Richard J. Bonnie has co-authored leading textbooks on criminal law and public health law and has special interest in public policies relating to mental health and substance abuse. His first book, The Marijuana Conviction: A History of Marijuana Prohibition in the United States (1974) was republished in 1999 as a “drug policy classic.” Professor Bonnie has been involved in public service throughout his career. Among other positions, he has been Associate Director of the National Commission on Marihuana and Drug Abuse (1971 73) and Secretary of the first National Advisory Council on Drug Abuse (1976 80). He recently chaired a Commission on Mental Health Law Reform at the request of the Chief Justice of Virginia (2006-2011).
Professor Bonnie has ¬served as an advisor to the American Psychiatric Association since 1979, received the APA’s Isaac Ray Award in 1998 for contributions to forensic psychiatry and special presidential commendations in 2003 and 2016 for contributions to American psychiatry. He has also served on three MacArthur Foundation research networks, including, most recently, Law and Neuroscience.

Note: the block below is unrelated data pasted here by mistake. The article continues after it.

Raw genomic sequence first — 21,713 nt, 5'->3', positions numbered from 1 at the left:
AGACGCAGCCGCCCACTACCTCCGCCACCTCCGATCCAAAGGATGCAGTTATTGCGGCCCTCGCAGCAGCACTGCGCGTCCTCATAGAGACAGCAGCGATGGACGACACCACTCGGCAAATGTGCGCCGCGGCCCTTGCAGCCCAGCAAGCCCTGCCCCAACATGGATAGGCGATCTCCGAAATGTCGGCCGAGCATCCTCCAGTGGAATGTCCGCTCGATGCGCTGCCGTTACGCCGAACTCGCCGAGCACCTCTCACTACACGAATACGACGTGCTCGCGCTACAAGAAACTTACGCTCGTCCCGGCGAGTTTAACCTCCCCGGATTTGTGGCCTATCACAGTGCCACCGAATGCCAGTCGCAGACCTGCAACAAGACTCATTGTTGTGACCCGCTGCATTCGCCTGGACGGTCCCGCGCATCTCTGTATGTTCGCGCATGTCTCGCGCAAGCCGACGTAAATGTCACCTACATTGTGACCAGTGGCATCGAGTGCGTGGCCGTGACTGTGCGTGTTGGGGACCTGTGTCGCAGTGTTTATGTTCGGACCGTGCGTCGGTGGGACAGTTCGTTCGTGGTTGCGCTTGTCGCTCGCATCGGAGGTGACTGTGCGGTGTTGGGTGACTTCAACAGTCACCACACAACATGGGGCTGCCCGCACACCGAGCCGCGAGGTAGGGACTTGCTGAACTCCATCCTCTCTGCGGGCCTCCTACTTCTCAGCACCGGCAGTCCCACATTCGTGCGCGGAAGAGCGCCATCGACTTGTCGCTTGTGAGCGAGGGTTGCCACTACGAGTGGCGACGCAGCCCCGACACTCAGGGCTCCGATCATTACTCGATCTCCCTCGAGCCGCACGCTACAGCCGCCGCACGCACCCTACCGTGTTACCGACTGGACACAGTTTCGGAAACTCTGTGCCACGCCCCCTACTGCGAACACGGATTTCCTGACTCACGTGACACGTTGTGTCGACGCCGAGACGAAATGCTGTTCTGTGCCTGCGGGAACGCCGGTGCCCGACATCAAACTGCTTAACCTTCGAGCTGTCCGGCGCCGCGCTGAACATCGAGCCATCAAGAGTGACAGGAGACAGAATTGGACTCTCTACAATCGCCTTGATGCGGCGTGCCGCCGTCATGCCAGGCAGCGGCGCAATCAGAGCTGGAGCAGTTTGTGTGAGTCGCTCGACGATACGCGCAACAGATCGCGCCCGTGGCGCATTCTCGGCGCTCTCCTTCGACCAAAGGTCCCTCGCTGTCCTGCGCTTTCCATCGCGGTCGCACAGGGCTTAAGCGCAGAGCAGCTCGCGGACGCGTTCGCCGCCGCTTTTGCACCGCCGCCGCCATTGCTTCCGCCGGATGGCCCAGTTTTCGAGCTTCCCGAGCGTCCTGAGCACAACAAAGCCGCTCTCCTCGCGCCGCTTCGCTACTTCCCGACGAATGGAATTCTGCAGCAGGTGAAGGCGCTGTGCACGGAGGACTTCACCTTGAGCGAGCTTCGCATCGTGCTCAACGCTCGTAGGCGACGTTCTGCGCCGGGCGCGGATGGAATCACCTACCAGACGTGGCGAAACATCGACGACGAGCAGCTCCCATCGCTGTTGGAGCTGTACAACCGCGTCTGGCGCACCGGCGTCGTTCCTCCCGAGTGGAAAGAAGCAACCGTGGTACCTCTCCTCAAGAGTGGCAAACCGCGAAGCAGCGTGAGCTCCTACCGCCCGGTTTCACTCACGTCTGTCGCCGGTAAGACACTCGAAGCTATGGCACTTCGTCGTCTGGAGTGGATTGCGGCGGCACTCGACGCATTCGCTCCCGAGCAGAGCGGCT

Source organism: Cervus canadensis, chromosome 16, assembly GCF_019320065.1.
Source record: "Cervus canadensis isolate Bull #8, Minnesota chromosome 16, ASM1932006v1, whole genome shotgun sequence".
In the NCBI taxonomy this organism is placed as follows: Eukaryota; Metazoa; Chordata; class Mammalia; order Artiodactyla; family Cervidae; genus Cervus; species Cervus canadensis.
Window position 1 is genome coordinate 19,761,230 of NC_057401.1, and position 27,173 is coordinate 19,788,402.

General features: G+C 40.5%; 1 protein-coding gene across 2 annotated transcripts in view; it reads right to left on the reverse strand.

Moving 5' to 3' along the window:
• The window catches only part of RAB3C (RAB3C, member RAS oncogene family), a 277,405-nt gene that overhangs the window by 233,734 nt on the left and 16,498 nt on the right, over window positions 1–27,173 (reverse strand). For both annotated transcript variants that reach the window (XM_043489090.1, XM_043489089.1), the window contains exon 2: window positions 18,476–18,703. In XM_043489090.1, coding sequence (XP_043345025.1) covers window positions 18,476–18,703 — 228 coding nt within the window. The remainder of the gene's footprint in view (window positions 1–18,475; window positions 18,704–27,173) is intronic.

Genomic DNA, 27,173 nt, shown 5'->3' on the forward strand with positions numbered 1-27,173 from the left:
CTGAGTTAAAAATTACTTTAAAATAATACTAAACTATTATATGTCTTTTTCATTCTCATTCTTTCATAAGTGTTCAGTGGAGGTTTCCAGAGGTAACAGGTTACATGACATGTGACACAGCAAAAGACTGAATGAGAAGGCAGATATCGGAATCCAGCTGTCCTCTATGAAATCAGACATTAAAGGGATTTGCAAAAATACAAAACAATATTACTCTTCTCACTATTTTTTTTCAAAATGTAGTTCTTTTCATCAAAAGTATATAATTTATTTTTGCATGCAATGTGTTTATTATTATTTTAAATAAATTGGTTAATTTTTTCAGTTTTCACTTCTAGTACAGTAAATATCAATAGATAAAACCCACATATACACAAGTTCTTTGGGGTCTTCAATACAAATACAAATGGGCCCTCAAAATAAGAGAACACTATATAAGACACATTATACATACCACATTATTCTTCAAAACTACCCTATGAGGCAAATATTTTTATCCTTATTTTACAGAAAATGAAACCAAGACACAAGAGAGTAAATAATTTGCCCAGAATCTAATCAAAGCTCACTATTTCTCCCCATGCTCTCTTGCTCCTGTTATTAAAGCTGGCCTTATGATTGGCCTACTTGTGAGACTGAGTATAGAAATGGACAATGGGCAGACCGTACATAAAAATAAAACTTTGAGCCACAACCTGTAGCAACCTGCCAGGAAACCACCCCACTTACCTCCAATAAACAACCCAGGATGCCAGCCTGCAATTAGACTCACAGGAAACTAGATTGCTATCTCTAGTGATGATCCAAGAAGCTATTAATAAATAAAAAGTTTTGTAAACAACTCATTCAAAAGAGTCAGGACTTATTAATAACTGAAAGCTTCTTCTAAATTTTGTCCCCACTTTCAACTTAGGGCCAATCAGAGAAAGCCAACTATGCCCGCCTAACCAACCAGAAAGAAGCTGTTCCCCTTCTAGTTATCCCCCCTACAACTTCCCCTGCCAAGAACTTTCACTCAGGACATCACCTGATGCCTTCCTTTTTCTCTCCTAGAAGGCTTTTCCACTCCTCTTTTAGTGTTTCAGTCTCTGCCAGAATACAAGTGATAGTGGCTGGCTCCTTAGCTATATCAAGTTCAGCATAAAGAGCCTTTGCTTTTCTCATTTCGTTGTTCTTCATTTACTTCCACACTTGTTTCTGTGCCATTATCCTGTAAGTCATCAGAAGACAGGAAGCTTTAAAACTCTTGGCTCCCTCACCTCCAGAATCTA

Professor Bonnie was elected to the National Academy of Medicine in 1991 and has chaired studies for the National Academies on subjects ranging from elder mistreatment to underage drinking, including the landmark report, Ending the Tobacco Problem: A Blueprint for the Nation (2007). Most recently, he chaired a study on policies needed to address the opioid epidemic in the United States. He received the University of Virginia’s highest honor, the Thomas Jefferson Award, in 2007.
Richard Bonnie’s attendance at the conference has been helped with the assistance from the New Zealand Law Foundation.
Ian Freckleton is a Queen’s Counsel in full time practice as a barrister throughout Australia. He is also a Professorial Fellow of Law and Psychiatry at the University of Melbourne, an Adjunct Professor of Law and Forensic Medicine at Monash University, an Adjunct Professor of Law at La Trobe University and an Adjunct Professor of Health Sciences at Auckland University of Technology. He is the Editor of the Journal of Law and Medicine and the Editor-in-Chief of Psychiatry, Psychology and Law. He is a Life Member and former President of the Australian and New Zealand Association of Psychiatry, Psychology and Law (ANZAPPL). He has been a member of 10 statutory tribunals and is the author of over 40 books, including Scholarly Misconduct (OUP, 2016), Expert Evidence and Criminal Jury Trials (OUP, 2016, with Delahunty, Horan & McKimie), and the 6th edition of Expert Evidence: Law, Practice, Procedure and Advocacy (Thomson, 2017, with Selby) and more than 500 peer reviewed articles.